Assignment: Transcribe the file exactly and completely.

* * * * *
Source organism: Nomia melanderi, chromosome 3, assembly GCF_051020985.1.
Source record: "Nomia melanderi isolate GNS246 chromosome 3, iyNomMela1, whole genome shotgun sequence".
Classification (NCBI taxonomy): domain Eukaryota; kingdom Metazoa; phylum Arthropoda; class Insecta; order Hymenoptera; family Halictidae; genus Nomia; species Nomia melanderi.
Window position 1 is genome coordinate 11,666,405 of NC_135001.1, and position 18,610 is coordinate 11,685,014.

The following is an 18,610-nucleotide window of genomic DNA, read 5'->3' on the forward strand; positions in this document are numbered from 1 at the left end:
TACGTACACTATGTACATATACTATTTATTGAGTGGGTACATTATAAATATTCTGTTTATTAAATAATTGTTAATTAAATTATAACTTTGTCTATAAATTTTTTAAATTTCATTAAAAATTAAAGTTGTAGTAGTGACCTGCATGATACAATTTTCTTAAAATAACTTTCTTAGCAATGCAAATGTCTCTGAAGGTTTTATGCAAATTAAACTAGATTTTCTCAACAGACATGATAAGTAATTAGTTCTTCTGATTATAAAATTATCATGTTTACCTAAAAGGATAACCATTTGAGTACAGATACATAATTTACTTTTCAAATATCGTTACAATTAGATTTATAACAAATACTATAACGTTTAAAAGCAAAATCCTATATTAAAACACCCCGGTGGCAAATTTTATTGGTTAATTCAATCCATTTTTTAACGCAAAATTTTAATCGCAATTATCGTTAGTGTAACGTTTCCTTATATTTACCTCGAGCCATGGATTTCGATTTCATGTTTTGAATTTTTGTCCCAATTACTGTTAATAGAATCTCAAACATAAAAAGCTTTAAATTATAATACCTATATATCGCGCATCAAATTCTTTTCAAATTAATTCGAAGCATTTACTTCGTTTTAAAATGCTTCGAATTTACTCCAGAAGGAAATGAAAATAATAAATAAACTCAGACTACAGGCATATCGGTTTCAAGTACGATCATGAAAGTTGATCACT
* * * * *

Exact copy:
Source organism: Nomia melanderi, chromosome 3, assembly GCF_051020985.1.
Source record: "Nomia melanderi isolate GNS246 chromosome 3, iyNomMela1, whole genome shotgun sequence".
Classification (NCBI taxonomy): domain Eukaryota; kingdom Metazoa; phylum Arthropoda; class Insecta; order Hymenoptera; family Halictidae; genus Nomia; species Nomia melanderi.
Window position 1 is genome coordinate 11,666,405 of NC_135001.1, and position 18,610 is coordinate 11,685,014.

The following is an 18,610-nucleotide window of genomic DNA, read 5'->3' on the forward strand; positions in this document are numbered from 1 at the left end:
TACGTACACTATGTACATATACTATTTATTGAGTGGGTACATTATAAATATTCTGTTTATTAAATAATTGTTAATTAAATTATAACTTTGTCTATAAATTTTTTAAATTTCATTAAAAATTAAAGTTGTAGTAGTGACCTGCATGATACAATTTTCTTAAAATAACTTTCTTAGCAATGCAAATGTCTCTGAAGGTTTTATGCAAATTAAACTAGATTTTCTCAACAGACATGATAAGTAATTAGTTCTTCTGATTATAAAATTATCATGTTTACCTAAAAGGATAACCATTTGAGTACAGATACATAATTTACTTTTCAAATATCGTTACAATTAGATTTATAACAAATACTATAACGTTTAAAAGCAAAATCCTATATTAAAACACCCCGGTGGCAAATTTTATTGGTTAATTCAATCCATTTTTTAACGCAAAATTTTAATCGCAATTATCGTTAGTGTAACGTTTCCTTATATTTACCTCGAGCCATGGATTTCGATTTCATGTTTTGAATTTTTGTCCCAATTACTGTTAATAGAATCTCAAACATAAAAAGCTTTAAATTATAATACCTATATATCGCGCATCAAATTCTTTTCAAATTAATTCGAAGCATTTACTTCGTTTTAAAATGCTTCGAATTTACTCCAGAAGGAAATGAAAATAATAAATAAACTCAGACTACAGGCATATCGGTTTCAAGTACGATCATGAAAGTTGATCACT